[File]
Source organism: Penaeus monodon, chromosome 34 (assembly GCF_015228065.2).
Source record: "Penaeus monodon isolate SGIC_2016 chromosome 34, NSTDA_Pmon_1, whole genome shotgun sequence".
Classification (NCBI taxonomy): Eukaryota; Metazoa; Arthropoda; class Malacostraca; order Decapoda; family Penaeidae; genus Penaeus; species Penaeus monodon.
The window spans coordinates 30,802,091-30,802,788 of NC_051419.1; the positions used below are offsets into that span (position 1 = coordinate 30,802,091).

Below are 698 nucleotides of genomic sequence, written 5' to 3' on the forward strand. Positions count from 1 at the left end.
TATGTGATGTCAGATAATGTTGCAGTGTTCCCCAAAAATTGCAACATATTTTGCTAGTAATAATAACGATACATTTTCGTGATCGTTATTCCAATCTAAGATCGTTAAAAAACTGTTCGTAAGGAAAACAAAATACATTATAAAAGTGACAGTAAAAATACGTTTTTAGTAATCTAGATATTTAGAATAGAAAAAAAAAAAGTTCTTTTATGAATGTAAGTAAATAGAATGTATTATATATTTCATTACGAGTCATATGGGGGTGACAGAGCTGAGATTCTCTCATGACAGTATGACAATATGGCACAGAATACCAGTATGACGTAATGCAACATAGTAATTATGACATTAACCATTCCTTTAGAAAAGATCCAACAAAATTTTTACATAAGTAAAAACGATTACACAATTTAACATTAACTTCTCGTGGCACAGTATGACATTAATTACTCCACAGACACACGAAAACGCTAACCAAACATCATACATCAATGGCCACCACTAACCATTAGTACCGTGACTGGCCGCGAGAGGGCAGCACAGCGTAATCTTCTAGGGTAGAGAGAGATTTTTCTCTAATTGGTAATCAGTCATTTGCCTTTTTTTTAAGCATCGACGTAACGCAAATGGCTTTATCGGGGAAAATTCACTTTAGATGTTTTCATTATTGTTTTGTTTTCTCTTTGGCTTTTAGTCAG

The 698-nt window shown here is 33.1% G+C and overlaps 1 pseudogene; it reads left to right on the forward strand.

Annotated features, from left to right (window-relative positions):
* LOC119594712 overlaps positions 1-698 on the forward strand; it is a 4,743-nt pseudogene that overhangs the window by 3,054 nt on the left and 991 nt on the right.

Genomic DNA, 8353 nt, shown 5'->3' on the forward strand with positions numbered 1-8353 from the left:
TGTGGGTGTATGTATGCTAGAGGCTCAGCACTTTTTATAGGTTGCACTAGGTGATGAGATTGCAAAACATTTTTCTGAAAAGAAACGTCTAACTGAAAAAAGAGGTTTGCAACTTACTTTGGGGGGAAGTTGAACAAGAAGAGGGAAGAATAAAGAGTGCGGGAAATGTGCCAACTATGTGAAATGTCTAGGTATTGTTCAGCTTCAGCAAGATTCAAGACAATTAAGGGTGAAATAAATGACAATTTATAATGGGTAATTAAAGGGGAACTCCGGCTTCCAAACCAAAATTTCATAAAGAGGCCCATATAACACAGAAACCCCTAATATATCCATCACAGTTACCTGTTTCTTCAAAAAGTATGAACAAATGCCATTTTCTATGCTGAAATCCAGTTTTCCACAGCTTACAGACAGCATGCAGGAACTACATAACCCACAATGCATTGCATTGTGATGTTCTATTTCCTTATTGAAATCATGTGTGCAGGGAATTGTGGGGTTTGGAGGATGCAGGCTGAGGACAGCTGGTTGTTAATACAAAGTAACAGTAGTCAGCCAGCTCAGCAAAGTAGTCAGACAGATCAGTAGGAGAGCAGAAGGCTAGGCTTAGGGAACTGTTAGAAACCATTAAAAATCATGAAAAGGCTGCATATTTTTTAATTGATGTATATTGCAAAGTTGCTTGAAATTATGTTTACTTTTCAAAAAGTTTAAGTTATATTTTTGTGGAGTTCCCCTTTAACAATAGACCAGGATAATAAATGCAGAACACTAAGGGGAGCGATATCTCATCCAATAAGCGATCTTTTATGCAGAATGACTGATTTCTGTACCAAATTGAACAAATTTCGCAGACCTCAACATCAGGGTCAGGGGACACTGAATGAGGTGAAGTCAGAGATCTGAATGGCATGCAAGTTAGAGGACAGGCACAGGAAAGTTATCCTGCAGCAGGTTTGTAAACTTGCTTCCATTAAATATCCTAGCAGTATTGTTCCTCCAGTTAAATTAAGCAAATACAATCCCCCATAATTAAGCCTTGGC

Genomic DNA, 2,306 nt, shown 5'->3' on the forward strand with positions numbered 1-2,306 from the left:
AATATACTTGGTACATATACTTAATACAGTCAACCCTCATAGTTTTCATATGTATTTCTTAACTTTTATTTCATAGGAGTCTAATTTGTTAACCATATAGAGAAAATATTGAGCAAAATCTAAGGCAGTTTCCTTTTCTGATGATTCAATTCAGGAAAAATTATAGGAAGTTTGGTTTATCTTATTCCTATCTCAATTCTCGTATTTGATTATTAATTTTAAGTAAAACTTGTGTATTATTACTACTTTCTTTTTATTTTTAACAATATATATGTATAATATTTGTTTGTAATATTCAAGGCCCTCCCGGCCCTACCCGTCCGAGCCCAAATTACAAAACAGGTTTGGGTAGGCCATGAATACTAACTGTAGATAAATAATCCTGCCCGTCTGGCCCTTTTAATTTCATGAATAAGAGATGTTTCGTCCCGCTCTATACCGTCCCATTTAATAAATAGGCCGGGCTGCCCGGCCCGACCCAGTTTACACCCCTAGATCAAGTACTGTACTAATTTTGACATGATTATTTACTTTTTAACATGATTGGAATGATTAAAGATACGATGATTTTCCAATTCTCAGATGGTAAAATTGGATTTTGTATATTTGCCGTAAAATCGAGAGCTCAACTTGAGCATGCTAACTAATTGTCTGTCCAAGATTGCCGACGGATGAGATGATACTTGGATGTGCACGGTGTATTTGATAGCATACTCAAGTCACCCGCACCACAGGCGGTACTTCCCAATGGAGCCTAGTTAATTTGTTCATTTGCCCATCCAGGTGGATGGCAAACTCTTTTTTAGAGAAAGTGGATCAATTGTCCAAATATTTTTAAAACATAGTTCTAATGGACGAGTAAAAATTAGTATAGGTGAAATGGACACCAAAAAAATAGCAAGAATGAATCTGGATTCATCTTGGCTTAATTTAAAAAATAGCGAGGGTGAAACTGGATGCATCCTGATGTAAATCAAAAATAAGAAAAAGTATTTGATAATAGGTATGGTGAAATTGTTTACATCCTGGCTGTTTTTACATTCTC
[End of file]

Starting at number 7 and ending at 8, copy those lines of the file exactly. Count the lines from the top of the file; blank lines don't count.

The 698-nt window shown here is 33.1% G+C and overlaps 1 pseudogene; it reads left to right on the forward strand.

Annotated features, from left to right (window-relative positions):